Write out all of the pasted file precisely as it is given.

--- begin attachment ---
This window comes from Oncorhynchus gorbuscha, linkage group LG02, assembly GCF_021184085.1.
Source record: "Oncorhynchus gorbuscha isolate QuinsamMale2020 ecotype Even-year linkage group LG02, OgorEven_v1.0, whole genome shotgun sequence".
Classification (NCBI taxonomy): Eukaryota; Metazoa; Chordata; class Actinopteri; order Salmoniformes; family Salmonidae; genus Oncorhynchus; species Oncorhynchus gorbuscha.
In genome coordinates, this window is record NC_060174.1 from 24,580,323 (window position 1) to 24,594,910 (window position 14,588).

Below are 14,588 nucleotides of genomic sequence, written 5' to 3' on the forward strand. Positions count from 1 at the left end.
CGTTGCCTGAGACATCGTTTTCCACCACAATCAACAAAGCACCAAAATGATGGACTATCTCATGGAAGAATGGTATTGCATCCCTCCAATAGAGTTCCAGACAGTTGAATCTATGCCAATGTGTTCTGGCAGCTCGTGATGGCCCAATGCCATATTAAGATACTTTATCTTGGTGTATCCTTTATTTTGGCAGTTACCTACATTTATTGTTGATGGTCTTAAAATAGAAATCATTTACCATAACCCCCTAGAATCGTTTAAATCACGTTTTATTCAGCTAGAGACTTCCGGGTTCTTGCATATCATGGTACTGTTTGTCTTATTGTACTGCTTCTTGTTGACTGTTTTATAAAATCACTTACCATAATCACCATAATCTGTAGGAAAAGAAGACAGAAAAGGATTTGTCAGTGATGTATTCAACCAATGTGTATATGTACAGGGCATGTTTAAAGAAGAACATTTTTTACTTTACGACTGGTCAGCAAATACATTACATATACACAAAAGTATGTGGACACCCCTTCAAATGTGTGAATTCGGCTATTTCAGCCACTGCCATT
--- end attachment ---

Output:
This window comes from Oncorhynchus gorbuscha, linkage group LG02, assembly GCF_021184085.1.
Source record: "Oncorhynchus gorbuscha isolate QuinsamMale2020 ecotype Even-year linkage group LG02, OgorEven_v1.0, whole genome shotgun sequence".
Classification (NCBI taxonomy): Eukaryota; Metazoa; Chordata; class Actinopteri; order Salmoniformes; family Salmonidae; genus Oncorhynchus; species Oncorhynchus gorbuscha.
In genome coordinates, this window is record NC_060174.1 from 24,580,323 (window position 1) to 24,594,910 (window position 14,588).

Below are 14,588 nucleotides of genomic sequence, written 5' to 3' on the forward strand. Positions count from 1 at the left end.
CGTTGCCTGAGACATCGTTTTCCACCACAATCAACAAAGCACCAAAATGATGGACTATCTCATGGAAGAATGGTATTGCATCCCTCCAATAGAGTTCCAGACAGTTGAATCTATGCCAATGTGTTCTGGCAGCTCGTGATGGCCCAATGCCATATTAAGATACTTTATCTTGGTGTATCCTTTATTTTGGCAGTTACCTACATTTATTGTTGATGGTCTTAAAATAGAAATCATTTACCATAACCCCCTAGAATCGTTTAAATCACGTTTTATTCAGCTAGAGACTTCCGGGTTCTTGCATATCATGGTACTGTTTGTCTTATTGTACTGCTTCTTGTTGACTGTTTTATAAAATCACTTACCATAATCACCATAATCTGTAGGAAAAGAAGACAGAAAAGGATTTGTCAGTGATGTATTCAACCAATGTGTATATGTACAGGGCATGTTTAAAGAAGAACATTTTTTACTTTACGACTGGTCAGCAAATACATTACATATACACAAAAGTATGTGGACACCCCTTCAAATGTGTGAATTCGGCTATTTCAGCCACTGCCATT